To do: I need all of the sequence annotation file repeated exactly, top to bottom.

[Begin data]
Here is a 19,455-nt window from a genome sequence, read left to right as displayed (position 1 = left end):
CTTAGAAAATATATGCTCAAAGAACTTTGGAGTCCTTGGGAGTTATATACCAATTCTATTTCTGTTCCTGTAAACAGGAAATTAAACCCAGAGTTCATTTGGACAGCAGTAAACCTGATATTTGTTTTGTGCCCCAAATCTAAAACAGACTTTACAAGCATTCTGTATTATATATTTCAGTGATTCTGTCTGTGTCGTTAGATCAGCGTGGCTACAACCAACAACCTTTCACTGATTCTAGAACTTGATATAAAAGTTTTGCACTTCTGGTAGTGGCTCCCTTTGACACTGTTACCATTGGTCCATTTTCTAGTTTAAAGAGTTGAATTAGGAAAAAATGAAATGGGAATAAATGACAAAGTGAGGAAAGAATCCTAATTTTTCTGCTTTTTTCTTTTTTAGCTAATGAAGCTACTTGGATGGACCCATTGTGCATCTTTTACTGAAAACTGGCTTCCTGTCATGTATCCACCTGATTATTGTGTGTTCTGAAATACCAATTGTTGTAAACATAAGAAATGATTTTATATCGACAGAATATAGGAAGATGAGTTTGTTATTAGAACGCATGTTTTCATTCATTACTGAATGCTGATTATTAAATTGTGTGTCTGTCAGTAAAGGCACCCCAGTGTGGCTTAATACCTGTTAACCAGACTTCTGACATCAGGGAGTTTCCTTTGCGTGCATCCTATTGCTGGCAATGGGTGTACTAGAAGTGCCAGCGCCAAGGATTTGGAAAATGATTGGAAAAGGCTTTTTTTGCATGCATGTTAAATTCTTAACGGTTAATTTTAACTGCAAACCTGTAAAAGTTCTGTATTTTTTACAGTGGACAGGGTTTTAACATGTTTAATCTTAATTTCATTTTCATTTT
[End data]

Here is a 19,455-nt window from a genome sequence, read left to right as displayed (position 1 = left end):
CTTAGAAAATATATGCTCAAAGAACTTTGGAGTCCTTGGGAGTTATATACCAATTCTATTTCTGTTCCTGTAAACAGGAAATTAAACCCAGAGTTCATTTGGACAGCAGTAAACCTGATATTTGTTTTGTGCCCCAAATCTAAAACAGACTTTACAAGCATTCTGTATTATATATTTCAGTGATTCTGTCTGTGTCGTTAGATCAGCGTGGCTACAACCAACAACCTTTCACTGATTCTAGAACTTGATATAAAAGTTTTGCACTTCTGGTAGTGGCTCCCTTTGACACTGTTACCATTGGTCCATTTTCTAGTTTAAAGAGTTGAATTAGGAAAAAATGAAATGGGAATAAATGACAAAGTGAGGAAAGAATCCTAATTTTTCTGCTTTTTTCTTTTTTAGCTAATGAAGCTACTTGGATGGACCCATTGTGCATCTTTTACTGAAAACTGGCTTCCTGTCATGTATCCACCTGATTATTGTGTGTTCTGAAATACCAATTGTTGTAAACATAAGAAATGATTTTATATCGACAGAATATAGGAAGATGAGTTTGTTATTAGAACGCATGTTTTCATTCATTACTGAATGCTGATTATTAAATTGTGTGTCTGTCAGTAAAGGCACCCCAGTGTGGCTTAATACCTGTTAACCAGACTTCTGACATCAGGGAGTTTCCTTTGCGTGCATCCTATTGCTGGCAATGGGTGTACTAGAAGTGCCAGCGCCAAGGATTTGGAAAATGATTGGAAAAGGCTTTTTTTGCATGCATGTTAAATTCTTAACGGTTAATTTTAACTGCAAACCTGTAAAAGTTCTGTATTTTTTACAGTGGACAGGGTTTTAACATGTTTAATCTTAATTTCATTTTCATTTT